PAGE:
Based on the procedures we have performed as described under the “Nature and scope of procedures” and the evidence we have obtained, nothing has come to our attention that causes us to believe that the consolidated Non-Financial Information Statement is not prepared in accordance with the applicable regulatory provisions and that the Information, taken as a whole, is not presented fairly in accordance with the Guidelines.

Comments

Without calling into question the conclusion expressed above and in accordance with the provisions of Article A. 225-3 of the French Commercial Code, we make the following comments:

The information presented on the Sustainability risk in purchasing is limited to issues that do not allow a sufficiently precise assessment of the policies specific to the entity’s context. In addition, the results presented for this risk do not identify any key performance indicator with regard to the policies concerned, as the work initiated by the Group during the 2023 financial year to structure its sustainable purchasing approach is still ongoing as of 31 December 2023.

Preparation of the Non-Financial Information Statement

The absence of a commonly used generally accepted reporting framework or a significant body of established practice on which to draw to evaluate and measure the Information allows for different, but acceptable, measurement techniques that can affect comparability between entities and over time.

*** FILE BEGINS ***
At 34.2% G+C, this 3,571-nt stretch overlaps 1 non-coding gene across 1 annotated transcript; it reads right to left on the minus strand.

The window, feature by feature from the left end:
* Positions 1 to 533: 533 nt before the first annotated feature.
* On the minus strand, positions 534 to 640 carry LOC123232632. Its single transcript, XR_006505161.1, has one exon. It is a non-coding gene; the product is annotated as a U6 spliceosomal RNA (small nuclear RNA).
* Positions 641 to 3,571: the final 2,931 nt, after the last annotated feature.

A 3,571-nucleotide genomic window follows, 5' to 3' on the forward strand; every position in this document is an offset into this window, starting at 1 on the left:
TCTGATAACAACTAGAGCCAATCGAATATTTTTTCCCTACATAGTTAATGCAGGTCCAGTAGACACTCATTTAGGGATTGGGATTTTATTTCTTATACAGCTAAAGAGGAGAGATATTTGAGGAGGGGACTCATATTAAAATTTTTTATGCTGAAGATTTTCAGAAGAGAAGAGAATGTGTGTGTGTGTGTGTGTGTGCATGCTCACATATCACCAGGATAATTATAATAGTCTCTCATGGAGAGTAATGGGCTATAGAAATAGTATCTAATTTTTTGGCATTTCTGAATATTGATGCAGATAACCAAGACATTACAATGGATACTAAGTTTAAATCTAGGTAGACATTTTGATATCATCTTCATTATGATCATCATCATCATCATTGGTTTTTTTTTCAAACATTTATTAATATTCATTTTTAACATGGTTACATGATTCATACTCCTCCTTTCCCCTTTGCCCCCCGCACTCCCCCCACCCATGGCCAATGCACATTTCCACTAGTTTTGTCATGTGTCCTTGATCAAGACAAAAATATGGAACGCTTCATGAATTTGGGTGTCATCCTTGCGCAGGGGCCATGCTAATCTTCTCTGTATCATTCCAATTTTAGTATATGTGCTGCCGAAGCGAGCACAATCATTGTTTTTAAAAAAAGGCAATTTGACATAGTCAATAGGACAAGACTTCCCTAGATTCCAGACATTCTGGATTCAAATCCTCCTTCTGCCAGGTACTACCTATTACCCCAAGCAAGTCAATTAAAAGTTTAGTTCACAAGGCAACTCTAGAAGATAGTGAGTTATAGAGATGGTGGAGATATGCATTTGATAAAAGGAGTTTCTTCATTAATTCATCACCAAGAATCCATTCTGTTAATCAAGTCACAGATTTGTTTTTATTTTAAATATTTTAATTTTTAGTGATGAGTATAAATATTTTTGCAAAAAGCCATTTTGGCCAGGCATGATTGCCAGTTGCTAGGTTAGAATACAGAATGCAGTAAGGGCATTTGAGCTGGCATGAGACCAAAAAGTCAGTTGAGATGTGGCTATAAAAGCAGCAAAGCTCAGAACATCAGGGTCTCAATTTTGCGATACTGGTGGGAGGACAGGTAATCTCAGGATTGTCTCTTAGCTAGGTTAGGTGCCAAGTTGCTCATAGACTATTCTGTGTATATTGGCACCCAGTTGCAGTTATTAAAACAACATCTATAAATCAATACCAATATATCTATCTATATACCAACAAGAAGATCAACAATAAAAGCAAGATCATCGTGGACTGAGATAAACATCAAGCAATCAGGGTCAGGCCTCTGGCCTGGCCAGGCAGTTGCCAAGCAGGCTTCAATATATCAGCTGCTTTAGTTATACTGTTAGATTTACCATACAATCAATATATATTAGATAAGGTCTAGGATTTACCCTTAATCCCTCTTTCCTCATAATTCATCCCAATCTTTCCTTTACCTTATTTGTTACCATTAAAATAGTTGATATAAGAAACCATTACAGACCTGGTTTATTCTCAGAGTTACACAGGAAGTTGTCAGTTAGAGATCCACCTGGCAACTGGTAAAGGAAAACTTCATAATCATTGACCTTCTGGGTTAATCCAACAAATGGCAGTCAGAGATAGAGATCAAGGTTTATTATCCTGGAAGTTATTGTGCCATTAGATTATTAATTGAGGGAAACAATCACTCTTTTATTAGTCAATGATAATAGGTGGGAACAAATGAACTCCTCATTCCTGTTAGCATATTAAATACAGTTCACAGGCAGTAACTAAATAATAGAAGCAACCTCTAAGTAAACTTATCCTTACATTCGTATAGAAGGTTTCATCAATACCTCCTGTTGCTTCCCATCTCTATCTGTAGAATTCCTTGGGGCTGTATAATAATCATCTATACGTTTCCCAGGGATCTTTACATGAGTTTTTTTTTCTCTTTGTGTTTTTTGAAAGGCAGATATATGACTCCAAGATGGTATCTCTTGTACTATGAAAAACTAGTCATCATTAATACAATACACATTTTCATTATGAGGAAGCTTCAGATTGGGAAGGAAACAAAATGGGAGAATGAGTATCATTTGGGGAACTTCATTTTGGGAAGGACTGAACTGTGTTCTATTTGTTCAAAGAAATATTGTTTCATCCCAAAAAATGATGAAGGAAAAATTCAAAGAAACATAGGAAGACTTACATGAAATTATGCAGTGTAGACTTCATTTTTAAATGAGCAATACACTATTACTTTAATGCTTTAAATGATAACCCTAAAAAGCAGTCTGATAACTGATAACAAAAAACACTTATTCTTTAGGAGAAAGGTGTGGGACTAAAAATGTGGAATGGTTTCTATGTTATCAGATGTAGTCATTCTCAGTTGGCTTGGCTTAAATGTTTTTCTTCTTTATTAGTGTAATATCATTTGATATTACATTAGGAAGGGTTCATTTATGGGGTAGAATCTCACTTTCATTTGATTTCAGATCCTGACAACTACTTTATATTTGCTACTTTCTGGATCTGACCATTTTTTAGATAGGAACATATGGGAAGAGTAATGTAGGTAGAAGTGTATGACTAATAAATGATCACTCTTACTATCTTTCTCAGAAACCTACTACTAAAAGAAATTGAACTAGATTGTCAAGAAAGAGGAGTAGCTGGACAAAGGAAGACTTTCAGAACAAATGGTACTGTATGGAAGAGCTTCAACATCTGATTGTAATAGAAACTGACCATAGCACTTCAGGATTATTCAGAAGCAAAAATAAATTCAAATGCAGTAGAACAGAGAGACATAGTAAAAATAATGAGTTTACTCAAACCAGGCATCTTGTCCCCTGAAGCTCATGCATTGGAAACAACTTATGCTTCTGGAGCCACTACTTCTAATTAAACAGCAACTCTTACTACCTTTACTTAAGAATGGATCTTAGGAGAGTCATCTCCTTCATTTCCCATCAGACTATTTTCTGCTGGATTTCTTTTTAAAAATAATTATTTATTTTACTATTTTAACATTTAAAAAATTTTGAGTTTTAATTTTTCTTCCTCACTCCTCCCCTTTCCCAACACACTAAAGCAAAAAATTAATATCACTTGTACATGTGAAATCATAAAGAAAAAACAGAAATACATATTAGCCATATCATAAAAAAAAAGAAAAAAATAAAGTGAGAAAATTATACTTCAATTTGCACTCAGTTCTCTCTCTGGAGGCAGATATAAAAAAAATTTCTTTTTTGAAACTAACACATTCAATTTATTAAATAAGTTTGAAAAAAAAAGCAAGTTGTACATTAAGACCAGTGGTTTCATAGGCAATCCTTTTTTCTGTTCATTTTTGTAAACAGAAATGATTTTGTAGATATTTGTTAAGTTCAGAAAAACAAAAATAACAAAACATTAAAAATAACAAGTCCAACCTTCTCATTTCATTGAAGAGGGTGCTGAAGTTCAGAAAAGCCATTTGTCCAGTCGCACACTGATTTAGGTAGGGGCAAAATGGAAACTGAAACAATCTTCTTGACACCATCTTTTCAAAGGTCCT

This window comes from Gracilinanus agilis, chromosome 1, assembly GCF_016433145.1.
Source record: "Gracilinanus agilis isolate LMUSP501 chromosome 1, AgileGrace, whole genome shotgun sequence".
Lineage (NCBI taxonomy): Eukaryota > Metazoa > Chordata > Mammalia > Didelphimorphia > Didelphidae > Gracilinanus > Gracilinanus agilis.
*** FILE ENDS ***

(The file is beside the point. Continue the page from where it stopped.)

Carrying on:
Consequently, the Information needs to be read and understood together with the Guidelines, the significant elements of which are available on request from the Company’s headquarters.

Inherent limitations in preparing the Information

As set out in the Statement, the Information may be subject to uncertainty inherent to the state of scientific and economic knowledge and the quality of external data used. Some information is sensitive to the choice of methodology and the assumptions or estimates used to prepare it and presented in the Statement.

Responsibility of the Entity

Management is responsible for:

selecting or establishing suitable criteria for preparing the Information;
preparing a Statement pursuant to legal and regulatory provisions, including a presentation of the business model, a description of the main non-financial risks, a presentation of the policies implemented considering those risks and the outcomes of said policies, including key performance indicators and the information set-out in Article 8 of Regulation (EU) 2020/852 (Green taxonomy);
preparing the Statement by applying the Entity’s “Guidelines” as referred above; and
implementing internal control over information relevant to the preparation of Information that is free from material misstatement, whether due to fraud or error.